Orgel diagram

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Orgel diagrams are correlation diagrams which show the relative energies of electronic terms in transition metal complexes, much like Tanabe-Sugano diagrams. They are named after their creator, Leslie Orgel. Orgel diagrams are restricted to only show weak field (i.e. high spin) cases, and offer no information about strong field (low spin) cases. Because Orgel diagrams are qualitative, no energy calculations can be performed from these diagrams; also, Orgel diagrams only show the symmetry states of the highest spin multiplicity instead of all possible terms, unlike a Tanabe-Sugano diagram.[1] Orgel diagrams will, however, show the number of spin allowed transitions, along with their respective symmetry designations. In an Orgel diagram, the parent term (P, D, or F) in the presence of no ligand field is located in the center of the diagram, with the terms due to that electronic configuration in a ligand field at each side. There are two Orgel diagrams, one for d1, d4, d6, and d9 configurations and the other with d2, d3, d7, and d8 configurations.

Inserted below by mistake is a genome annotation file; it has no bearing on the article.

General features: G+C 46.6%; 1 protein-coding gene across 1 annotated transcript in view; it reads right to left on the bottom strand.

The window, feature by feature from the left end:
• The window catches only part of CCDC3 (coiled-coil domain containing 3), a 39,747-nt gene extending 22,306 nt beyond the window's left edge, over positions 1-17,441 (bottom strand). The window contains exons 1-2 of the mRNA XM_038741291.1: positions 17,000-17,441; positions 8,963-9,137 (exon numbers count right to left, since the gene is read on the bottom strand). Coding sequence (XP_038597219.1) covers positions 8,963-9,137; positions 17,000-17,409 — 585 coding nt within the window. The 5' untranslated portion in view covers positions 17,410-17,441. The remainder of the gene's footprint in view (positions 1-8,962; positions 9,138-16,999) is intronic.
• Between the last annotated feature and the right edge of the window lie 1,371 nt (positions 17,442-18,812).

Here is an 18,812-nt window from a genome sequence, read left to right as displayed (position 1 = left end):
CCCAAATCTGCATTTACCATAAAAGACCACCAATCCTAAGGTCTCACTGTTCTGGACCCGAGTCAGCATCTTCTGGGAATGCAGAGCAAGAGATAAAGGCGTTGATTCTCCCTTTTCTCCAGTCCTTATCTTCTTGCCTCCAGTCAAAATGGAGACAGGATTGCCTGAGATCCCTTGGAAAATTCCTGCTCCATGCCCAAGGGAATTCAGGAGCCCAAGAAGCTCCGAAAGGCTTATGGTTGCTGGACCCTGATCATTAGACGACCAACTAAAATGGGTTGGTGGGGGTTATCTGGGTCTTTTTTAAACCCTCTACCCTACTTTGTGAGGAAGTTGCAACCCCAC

Orgel diagrams
Figure 1: D Orgel Diagram Figure 2: F and P Orgel Diagram
Figure 1: D Orgel Diagram Figure 2: F and P Orgel Diagram

In an Orgel diagram lines with the same Russell – Saunders terms will diverge due to the non-crossing rule, but all other lines will be linear. Also, for the D Orgel diagram, the left side contains d1 and d6 tetrahedral and d4 and d9 octahedral complexes. The right side contains d4 and d9 tetrahedral and d1 and d6 octahedral complexes. For the F Orgel diagram, the left side contains d2 and d7 tetrahedral and d3 and d8 octahedral complexes. The right side contains d3 and d8 tetrahedral and d2 and high spin d7 octahedral complexes.

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References[edit]

  1. ^ Housecroft, C. E.; Sharpe, A. G. (2008). Inorganic Chemistry (3rd ed.). Prentice Hall. ISBN 978-0-13-175553-6.

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